A little taste of the Argentinian summer: black cherries clafoutis

I am finally back to blog life after I have finally delivered the project that had completely absorbed my time during the last 40 days. I am so relieved to have finished it and I am also pretty satisfied with the results. The year has just started but on January 15th I kind of finalized the most important project of my year. Incredible, isn't it? The challenge now is to fill 2009 with other important projects.

Yesterday I spent the day at the university reviewing, editing and printing. On the end of the afternoon, after everything was finished, I walked to the parking area to get my car and I was so excited that I didn't pay much attention to the cold. The thermometer on the car panel showed -14C but I was not suffering. I was so happy with my project and with the fact that I had delivered it on the right time that I didn't have any space in my mind to think about the cold. The days are terribly cold in January but they will be colder in February so, why bother? The worst winter days around here always come in February.

It is pretty difficult to think of January and February as cold months as I grew up in the South where January and February mean both suffocating hot summer days and the most incredible diversity of flavors one can imagine. In this cold North January and February are poor in flavors' months (some of you might want to kill me for writing such thing) and cold as hell ( as I have once written, to me hell is a very cold place).

In the diversity of the Southern summer, besides the regular flavors of the tropics we also have all the other flavors of the very South, the beauty and juicy Argentinian cherries for example. As Brazil doesn't produce cherries, it doesn't have enough area of temperate climate for cherry trees, all the cherries we buy there are imported from the neighbor countries. Maybe, in the age of biotechnology, one day cherries trees will be adapted to the semi-temperate climate of South Brazil. Anyway, cherries from Argentina and Chile have a special place in my memory, meaning it is the end of the year, it was summer and we had it all.

On my way home I stopped at the supermarket to quick food shopping and there they were, cherries from Argentina, just like the ones I used to eat in my tropical Januaries. I brought home a bag full of them, we ate and we ate a lot of them before I decided they deserved to be pictured and transformed into a special for cherries dessert. What can be more special for cherries than clafoutis? The ultimate cherry dessert and the simplest and most comforting French dessert.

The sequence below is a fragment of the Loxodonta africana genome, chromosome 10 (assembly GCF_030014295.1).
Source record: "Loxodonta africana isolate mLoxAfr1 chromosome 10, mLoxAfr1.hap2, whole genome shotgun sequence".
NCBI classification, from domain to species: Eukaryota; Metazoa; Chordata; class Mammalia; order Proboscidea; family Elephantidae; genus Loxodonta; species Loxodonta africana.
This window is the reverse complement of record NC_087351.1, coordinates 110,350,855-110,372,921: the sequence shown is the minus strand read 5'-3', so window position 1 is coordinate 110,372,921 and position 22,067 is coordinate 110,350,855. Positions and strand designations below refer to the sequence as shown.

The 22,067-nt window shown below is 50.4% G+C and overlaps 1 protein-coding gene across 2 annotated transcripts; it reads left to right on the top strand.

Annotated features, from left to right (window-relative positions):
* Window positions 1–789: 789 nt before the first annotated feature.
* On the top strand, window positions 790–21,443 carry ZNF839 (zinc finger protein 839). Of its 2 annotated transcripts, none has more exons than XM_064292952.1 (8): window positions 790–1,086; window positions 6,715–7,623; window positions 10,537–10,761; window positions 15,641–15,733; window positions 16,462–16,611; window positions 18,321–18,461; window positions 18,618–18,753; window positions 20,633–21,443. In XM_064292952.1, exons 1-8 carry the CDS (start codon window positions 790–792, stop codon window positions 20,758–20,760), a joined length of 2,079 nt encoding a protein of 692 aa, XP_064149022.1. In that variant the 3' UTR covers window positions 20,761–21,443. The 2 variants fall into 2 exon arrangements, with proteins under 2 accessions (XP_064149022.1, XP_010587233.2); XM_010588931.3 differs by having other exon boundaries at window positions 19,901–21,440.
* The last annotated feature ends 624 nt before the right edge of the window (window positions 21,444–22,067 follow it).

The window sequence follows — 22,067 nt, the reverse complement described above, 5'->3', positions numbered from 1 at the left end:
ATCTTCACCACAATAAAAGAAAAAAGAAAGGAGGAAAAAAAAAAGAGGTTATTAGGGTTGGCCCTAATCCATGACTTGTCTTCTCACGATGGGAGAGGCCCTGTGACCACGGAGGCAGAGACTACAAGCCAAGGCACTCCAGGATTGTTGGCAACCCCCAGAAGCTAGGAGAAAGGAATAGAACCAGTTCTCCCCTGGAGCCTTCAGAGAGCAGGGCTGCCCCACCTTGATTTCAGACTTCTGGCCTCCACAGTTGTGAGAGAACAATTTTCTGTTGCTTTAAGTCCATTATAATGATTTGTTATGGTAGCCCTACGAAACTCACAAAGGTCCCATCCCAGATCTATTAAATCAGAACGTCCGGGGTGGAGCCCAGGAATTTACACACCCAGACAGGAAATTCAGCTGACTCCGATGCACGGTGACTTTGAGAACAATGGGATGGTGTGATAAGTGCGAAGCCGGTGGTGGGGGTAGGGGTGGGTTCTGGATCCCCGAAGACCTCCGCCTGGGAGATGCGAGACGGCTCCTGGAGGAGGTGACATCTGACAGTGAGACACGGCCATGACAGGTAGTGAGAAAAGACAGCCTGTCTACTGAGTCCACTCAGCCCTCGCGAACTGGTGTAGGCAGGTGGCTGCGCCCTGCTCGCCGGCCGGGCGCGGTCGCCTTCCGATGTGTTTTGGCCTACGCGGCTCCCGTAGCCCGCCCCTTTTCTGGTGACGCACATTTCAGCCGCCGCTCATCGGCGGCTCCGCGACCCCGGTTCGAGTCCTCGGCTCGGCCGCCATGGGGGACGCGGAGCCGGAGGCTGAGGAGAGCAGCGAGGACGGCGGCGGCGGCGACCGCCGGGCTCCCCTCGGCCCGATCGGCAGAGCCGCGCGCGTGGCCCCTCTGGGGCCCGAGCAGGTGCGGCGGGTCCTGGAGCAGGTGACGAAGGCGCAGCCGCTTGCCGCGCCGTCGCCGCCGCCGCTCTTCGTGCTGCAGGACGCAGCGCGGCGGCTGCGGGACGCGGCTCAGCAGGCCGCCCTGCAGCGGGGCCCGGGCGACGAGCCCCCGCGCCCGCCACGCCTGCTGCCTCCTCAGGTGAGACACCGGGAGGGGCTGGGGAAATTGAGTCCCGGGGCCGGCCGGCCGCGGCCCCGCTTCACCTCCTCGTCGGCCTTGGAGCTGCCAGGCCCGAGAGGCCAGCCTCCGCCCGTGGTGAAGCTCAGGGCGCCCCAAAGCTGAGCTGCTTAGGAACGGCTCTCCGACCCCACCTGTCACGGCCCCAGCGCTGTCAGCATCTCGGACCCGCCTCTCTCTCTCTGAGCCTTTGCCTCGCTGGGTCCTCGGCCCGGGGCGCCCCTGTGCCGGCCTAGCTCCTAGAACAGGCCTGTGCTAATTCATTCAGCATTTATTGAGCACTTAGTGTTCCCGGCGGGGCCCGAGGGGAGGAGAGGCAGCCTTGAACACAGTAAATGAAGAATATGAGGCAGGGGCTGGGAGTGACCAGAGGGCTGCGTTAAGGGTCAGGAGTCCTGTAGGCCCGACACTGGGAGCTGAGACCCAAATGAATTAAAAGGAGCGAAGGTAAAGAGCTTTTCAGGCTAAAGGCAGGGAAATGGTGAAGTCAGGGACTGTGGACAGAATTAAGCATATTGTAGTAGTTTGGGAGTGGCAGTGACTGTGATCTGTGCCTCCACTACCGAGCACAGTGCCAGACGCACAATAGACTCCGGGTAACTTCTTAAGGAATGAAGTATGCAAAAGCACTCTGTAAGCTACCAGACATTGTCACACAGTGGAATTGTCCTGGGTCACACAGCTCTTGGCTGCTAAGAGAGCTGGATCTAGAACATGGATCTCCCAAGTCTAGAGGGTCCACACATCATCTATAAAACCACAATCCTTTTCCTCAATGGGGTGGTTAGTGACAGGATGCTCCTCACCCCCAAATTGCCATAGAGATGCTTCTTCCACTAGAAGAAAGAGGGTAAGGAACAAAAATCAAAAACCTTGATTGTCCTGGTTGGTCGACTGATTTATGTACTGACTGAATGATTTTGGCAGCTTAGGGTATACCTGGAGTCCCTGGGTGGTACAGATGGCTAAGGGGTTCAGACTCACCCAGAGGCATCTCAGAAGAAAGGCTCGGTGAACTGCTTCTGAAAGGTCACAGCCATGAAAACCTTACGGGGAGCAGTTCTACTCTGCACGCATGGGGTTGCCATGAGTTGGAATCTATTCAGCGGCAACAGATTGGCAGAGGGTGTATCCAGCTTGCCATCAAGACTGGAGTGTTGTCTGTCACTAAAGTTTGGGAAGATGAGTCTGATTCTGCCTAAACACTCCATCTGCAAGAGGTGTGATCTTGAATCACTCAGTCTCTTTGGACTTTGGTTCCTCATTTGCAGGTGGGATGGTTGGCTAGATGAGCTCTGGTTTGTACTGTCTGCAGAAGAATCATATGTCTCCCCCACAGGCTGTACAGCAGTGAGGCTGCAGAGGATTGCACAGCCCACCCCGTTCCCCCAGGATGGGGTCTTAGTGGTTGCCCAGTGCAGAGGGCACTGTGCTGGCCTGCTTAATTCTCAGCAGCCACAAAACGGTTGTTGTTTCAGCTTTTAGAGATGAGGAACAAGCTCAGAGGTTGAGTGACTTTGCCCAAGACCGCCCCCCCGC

Cherry Clafoutis (*)

4 eggs
1/2 cup sugar + more for drizzling the ramekins
1 1/2 cup milk (or 1 cup milk + 1/2 cup cream or sour cream)
1 cup flour (can make it 1/2 cup corn starch + 1/2 cup flour)
Scraps of half vanilla bean
200 to 300 grams of black cherries with the seed.


Preheat oven at 180C/350F. Butter a oven proof pan or individual ramekins with butter and drizzle some sugar. Divide the washed and dried cherries and reserve. Beat the eggs with the sugar. Add the vanilla scraps and beat some more. Add the milk and mix well to incorporate. Add the flour, in two or three times, mixing slowly. The batter will be very liquid. Transfer batter to the prepare pan or divide it between the individual ramekins. The liquid must cover the fruit layer. Bake for 45 minutes until slightly golden. You can serve with a drizzle of confectioners sugar and some grounded pistachio. Serves 6.

(*) Clafoutis and Flognarde

Very recently I learned that it is not necessary to write or say 'cherry clafoutis', do you want to know why? Because all clafoutis are made with cherry. When you make the French creamy egg tart mostly know as clafoutis with another fruit you actually make a 'flognarde'. The first time I read about flognarde was on Leonor's blog Flagrante Delícia . I got curious and decided to investigate more about flognarde. I made a shot research and found the origins of these desserts. Clafoutis and flognarde are both traditional desserts from Limousin, France. The origin of the name clafoutis is totally related to the use of cherries and a short explanation about it can be read here . Isn't it amazing?


Siri disse…
Hei! I'm so happy to have stumbled across your blog today for the very first time! The two of us seem to have quite a bit in common having both moved across the Atlantic to live in Norway and to start up food blogs. Even though we come from different countries, we seem to have found a lot of similar interests in the kitchen and are starting to take on the Norwegian way of baking and cooking. You have some great photos and recipe ideas! I'll be checking in here frequently! Hilsen fra Siri
Jeanne disse…
Hey - stop torturing yourself (and us!) with cherry clafoutis in the middle of winter ;-) It's one of my all-time favourite desserts...

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